Russian officials defiant on US Magnitsky blacklist
Russian officials blacklisted by the United States over the prison death of lawyer Sergei Magnitsky expressed defiance on Saturday as ministers assured them of the Russian government's support.
The United States this month released a list of 16 Russians allegedly linked to the 2009 death of Magnitsky. They were barred from travelling to the United States or holding assets there in a move that enraged Russia and prompted tit-for-tat measures and a US adoption ban.
Interior minister Vladimir Kolokoltsev and justice minister Alexander Konovalov held a televised joint meeting with blacklisted officials who spoke out publicly for the first time.
"This will not have any direct effect on me, since I don't have an international travel passport or any property in the United States or anywhere outside our Motherland," interior ministry investigator Oleg Silchenko told journalists, cited by the RIA Novosti news agency.
"Are your knees trembling?" Kolokoltsev asked Silchenko.
"I don't feel my knees trembling because there is only ever one truth," Silchenko replied.
Magnitsky, a lawyer acting for Western hedge fund Hermitage Capital died at 37 after being held in pre-trial detention in a squalid Moscow jail on fraud charges.
The official cause of death was heart failure along with a number of health conditions but rights activists who have investigated his death believe he was tortured after blowing the whistle on fraud by officials.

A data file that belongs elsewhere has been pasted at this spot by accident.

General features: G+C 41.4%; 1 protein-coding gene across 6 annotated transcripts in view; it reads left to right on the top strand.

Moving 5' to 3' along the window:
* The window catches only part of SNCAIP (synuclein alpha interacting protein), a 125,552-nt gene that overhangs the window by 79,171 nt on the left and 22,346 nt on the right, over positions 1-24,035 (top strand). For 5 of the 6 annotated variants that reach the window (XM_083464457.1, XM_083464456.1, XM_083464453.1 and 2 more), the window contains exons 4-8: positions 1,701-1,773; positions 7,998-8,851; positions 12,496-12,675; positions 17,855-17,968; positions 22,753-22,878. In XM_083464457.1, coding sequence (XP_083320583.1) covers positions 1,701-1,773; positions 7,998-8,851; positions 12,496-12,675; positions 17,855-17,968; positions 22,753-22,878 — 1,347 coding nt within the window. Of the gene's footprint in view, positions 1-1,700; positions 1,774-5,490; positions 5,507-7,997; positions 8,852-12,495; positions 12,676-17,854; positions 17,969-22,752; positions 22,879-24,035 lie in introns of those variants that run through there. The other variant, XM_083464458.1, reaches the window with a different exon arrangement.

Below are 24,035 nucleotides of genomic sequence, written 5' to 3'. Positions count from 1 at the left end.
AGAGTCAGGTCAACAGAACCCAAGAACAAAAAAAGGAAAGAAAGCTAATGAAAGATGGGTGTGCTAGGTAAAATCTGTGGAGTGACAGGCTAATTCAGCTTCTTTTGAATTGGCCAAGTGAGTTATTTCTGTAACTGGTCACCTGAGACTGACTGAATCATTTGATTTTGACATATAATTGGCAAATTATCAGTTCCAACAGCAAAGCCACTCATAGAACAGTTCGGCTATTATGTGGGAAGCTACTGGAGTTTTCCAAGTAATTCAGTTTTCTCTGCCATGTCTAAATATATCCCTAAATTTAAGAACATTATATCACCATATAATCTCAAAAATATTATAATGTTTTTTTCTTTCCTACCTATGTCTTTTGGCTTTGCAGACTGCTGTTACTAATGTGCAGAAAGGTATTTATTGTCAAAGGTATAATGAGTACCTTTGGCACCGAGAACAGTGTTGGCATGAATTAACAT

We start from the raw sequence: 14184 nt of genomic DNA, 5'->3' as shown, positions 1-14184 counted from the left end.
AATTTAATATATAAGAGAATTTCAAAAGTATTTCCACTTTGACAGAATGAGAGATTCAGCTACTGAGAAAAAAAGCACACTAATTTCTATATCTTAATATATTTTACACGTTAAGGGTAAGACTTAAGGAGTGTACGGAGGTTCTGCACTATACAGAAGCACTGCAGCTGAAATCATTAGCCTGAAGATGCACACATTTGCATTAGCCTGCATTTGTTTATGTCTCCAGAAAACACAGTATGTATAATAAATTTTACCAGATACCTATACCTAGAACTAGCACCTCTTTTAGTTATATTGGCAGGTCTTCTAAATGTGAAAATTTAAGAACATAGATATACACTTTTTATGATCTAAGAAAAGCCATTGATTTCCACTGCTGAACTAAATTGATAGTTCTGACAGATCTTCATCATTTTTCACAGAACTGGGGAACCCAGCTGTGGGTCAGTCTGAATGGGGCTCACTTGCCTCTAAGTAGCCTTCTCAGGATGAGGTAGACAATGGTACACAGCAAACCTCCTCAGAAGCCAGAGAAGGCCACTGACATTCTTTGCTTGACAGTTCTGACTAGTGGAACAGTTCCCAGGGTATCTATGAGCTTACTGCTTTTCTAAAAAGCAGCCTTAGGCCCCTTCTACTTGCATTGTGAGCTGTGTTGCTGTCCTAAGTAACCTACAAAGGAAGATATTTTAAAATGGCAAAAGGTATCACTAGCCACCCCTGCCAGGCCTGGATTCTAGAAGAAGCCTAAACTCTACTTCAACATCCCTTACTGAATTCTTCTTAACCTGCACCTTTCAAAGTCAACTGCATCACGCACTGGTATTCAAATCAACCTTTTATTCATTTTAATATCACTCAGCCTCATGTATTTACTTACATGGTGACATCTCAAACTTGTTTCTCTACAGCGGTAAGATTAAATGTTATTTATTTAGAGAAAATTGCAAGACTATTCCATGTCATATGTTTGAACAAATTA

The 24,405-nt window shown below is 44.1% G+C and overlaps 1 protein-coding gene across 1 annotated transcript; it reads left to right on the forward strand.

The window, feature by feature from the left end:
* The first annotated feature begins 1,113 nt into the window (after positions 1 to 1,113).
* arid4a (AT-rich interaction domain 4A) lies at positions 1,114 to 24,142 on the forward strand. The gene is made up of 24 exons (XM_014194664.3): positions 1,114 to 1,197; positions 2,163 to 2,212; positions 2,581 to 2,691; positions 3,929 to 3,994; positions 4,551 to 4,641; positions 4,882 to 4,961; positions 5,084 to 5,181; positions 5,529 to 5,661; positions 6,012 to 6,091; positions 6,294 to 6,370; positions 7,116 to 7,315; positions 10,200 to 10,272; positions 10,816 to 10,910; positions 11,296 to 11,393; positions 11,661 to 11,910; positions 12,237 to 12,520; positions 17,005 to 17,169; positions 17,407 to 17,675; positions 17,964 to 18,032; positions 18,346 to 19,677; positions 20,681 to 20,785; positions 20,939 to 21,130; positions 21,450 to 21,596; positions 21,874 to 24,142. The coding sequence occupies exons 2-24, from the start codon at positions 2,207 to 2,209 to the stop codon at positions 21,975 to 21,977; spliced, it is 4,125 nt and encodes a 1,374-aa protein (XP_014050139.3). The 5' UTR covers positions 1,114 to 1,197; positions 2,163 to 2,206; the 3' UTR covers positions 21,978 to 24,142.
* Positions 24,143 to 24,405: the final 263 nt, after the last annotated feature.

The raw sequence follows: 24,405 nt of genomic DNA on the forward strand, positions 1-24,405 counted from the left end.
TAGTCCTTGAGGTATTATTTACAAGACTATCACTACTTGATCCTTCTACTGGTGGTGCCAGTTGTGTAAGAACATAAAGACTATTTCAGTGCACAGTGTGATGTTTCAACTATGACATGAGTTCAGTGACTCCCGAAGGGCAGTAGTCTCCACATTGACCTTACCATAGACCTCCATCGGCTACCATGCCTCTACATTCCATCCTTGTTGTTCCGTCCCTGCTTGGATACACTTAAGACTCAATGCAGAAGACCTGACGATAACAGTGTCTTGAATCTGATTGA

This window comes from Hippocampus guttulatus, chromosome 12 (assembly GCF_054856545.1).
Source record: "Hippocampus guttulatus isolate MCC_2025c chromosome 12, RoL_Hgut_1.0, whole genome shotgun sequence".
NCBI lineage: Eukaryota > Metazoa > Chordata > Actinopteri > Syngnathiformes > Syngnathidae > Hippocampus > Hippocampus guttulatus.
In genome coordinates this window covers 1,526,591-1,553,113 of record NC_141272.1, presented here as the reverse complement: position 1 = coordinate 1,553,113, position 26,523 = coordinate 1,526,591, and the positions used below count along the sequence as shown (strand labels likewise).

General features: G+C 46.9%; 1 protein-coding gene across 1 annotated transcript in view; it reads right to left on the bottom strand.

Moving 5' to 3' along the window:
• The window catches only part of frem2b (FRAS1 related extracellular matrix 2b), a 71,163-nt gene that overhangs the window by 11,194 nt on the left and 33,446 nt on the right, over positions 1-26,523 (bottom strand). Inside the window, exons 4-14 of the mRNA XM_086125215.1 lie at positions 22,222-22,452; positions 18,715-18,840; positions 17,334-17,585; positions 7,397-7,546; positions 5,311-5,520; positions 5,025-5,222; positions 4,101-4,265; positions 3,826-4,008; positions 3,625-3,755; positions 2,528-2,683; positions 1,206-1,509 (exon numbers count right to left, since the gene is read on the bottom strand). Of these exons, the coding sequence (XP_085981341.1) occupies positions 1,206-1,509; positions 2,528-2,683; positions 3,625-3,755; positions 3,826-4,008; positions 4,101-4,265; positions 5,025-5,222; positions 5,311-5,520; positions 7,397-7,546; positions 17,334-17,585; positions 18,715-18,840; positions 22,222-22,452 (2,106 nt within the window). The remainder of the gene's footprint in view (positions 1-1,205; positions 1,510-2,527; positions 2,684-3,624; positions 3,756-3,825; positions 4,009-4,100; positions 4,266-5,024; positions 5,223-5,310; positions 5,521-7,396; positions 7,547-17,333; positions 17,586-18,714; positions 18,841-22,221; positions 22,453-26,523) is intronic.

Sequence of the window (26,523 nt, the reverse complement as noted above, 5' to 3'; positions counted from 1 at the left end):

Russia has not convicted anyone over his death and has closed the investigation. Highly unusually, it has chosen to try him for fraud posthumously.
Former deputy head of the interior ministry's investigative department Natalya Vinogradova told journalists she had never even been abroad.
"I consider the Magnitsky list a complete sham," she said.
Prison service officials Ivan Prokopenko and Dmitry Komnov, also attended the meeting.
"I consider myself a patriot of my motherland. And therefore I don't consider the decision of the American authorities to include me in the Magnitsky list inconvenient for me or my family," Komnov was cited as saying by RIA Novosti.
"I've never planned to visit this country. Neither I, nor my family," stressed Komnov, who was removed as governor of one of the prisons where Magnitsky was held after his death.
"Keep working calmly," Konovalov told the officials at the meeting.
"No one plans any measures or reprimands to you over a foreign government declaring you guilty."